President Kennedy and the Soviet Premier, Nikita Khrushchev met in 1961. One topic they discussed was the German city of Berlin. After World War II, Germany had been divided into two countries and Berlin was also divided as it sat on the border of the two German countries. West Germany was a democratic country where people elected their leaders. East Germany was communist, like the Soviet Union, the government made many decisions without the approval of the people. During their meeting Kennedy and Khrushchev strongly disagreed about the future of Berlin, with JFK asserting that it should be governed by the democratic West. Later that summer the Soviets built a huge wall dividing the two parts of Berlin. For many Americans and the western Europeans, the Berlin Wall became a symbol of communism. JFK said that America would support democracy in Berlin and that he looked forward to the wall coming down one day – this event was one he would never see in his lifetime.

In October 1962 an American spy plane secretly flew over Cuba and took photos of several military construction sites. The photos showed that the Soviets were building nuclear missile launchers in Cuba. Cuba’s communist government, led by Fidel Castro, was very friendly with the Soviet Union. President Kennedy faced a very difficult decision. Should he ignore the missiles even though they were very close to the United States? Should he use force to remove the missiles–even at the risk of starting a nuclear war?

After many long and difficult meetings, he decided to place a naval blockade around Cuba to prevent the Soviets from bringing in more military supplies. Several days later, Khrushchev, the Soviet leader, agreed to remove the missiles and bring them back to the Soviet Union. In exchange, the United States promised not to invade Cuba. The Cuban missile crisis had nearly caused a nuclear war. Many people around the world were impressed with John Kennedy’s leadership during these tense thirteen days In August 1963, the United States and the Soviet Union signed a treaty that outlawed nuclear bomb tests in the air, under water, and in outer space. The treaty did not prevent the two countries from building more weapons, but it did protect the world from the harmful effects of nuclear tests – a major contribution to the world by the 35th U.S. President.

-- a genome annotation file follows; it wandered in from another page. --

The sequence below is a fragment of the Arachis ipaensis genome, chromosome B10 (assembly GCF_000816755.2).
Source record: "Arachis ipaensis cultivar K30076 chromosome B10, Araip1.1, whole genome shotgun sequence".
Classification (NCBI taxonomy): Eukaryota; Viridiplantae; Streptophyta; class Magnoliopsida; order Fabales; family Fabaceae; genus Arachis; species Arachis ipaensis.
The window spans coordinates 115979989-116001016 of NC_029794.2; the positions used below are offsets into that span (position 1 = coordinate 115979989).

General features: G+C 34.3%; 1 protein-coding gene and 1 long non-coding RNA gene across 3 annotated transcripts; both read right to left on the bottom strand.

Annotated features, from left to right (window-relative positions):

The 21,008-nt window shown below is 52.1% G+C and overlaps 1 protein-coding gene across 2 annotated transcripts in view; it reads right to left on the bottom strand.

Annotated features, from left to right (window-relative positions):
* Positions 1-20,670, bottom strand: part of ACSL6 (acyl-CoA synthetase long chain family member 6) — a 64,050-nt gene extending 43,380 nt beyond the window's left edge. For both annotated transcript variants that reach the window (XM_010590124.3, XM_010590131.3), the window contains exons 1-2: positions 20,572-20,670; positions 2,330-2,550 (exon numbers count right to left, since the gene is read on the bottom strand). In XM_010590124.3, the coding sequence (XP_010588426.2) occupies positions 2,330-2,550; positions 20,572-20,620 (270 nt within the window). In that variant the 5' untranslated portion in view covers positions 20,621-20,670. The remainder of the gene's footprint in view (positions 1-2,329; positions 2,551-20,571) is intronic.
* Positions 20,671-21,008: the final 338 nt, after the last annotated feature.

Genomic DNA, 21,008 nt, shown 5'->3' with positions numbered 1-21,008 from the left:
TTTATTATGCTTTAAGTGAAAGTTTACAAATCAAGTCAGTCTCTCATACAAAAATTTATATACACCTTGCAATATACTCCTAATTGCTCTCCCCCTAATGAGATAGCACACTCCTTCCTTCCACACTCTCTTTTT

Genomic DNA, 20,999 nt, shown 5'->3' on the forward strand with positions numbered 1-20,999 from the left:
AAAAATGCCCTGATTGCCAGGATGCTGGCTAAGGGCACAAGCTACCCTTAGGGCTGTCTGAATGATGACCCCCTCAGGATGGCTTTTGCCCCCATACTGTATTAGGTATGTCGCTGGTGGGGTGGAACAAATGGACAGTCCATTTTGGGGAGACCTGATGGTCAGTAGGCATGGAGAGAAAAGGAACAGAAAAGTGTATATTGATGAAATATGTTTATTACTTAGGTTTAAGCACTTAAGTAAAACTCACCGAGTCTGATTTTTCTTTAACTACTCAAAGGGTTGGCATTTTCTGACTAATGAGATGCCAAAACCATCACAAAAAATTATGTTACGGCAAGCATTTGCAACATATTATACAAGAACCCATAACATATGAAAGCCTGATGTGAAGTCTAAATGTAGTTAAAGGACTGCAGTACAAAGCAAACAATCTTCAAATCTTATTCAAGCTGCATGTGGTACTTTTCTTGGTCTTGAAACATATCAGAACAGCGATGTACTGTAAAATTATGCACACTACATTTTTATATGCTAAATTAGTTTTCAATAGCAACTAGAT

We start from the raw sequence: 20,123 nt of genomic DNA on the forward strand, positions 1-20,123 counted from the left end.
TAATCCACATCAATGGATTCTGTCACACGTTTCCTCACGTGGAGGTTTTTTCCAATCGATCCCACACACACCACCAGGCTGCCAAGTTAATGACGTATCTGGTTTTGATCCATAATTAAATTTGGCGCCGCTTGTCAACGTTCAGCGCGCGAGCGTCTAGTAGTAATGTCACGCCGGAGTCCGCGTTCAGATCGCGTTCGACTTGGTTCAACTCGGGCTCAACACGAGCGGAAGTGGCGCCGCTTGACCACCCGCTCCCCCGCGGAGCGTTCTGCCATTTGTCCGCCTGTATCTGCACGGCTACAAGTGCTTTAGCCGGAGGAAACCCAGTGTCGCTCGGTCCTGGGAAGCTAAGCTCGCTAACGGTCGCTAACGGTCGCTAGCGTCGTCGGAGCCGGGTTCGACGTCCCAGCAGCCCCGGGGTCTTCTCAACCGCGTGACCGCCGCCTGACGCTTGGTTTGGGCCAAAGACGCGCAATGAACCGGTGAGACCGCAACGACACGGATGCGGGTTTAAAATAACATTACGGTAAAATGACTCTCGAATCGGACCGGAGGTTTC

Not long after, JFK was thinking ahead to the presidential campaign of 1964. In November 1963, JFK travelled to a Democratic Party meeting in Texas. While driving in a motorcade through Dallas on November 22, he was shot in the head and died within an hour. President Johnson, JFK’s successor, appointed the Warren Commission to investigate the assassination. It concluded that the killer, acting alone, was 24-year-old Lee Harvey Oswald. No motive was ever established.

In one of JFK’s last addresses to the nation, he reminded America of the good work that had been done in building a better relationship with the Soviet Union, and asked that this good work be continued and for the American people to think more about making peace with the Soviet Union. “We all inhabit this small planet,” he said. “We all breathe the same air. We all cherish our children’s future, and we are all mortal.”

Another Through the Ages article coming soon…